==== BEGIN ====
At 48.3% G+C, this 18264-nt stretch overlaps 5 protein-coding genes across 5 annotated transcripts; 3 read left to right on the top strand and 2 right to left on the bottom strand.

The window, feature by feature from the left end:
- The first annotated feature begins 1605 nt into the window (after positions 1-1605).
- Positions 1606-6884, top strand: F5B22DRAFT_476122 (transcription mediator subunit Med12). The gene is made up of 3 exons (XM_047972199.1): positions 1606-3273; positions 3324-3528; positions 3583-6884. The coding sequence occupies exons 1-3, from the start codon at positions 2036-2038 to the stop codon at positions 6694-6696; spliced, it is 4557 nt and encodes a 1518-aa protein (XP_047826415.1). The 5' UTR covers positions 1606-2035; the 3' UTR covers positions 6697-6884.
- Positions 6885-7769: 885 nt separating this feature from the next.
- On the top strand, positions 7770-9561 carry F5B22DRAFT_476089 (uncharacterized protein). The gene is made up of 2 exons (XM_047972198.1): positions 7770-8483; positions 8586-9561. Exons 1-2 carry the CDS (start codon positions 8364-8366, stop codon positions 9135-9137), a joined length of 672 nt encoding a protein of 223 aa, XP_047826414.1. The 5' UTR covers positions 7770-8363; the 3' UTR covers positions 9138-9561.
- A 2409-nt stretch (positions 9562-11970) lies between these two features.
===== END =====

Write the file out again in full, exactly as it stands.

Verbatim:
At 48.3% G+C, this 18264-nt stretch overlaps 5 protein-coding genes across 5 annotated transcripts; 3 read left to right on the top strand and 2 right to left on the bottom strand.

The window, feature by feature from the left end:
- The first annotated feature begins 1605 nt into the window (after positions 1-1605).
- Positions 1606-6884, top strand: F5B22DRAFT_476122 (transcription mediator subunit Med12). The gene is made up of 3 exons (XM_047972199.1): positions 1606-3273; positions 3324-3528; positions 3583-6884. The coding sequence occupies exons 1-3, from the start codon at positions 2036-2038 to the stop codon at positions 6694-6696; spliced, it is 4557 nt and encodes a 1518-aa protein (XP_047826415.1). The 5' UTR covers positions 1606-2035; the 3' UTR covers positions 6697-6884.
- Positions 6885-7769: 885 nt separating this feature from the next.
- On the top strand, positions 7770-9561 carry F5B22DRAFT_476089 (uncharacterized protein). The gene is made up of 2 exons (XM_047972198.1): positions 7770-8483; positions 8586-9561. Exons 1-2 carry the CDS (start codon positions 8364-8366, stop codon positions 9135-9137), a joined length of 672 nt encoding a protein of 223 aa, XP_047826414.1. The 5' UTR covers positions 7770-8363; the 3' UTR covers positions 9138-9561.
- A 2409-nt stretch (positions 9562-11970) lies between these two features.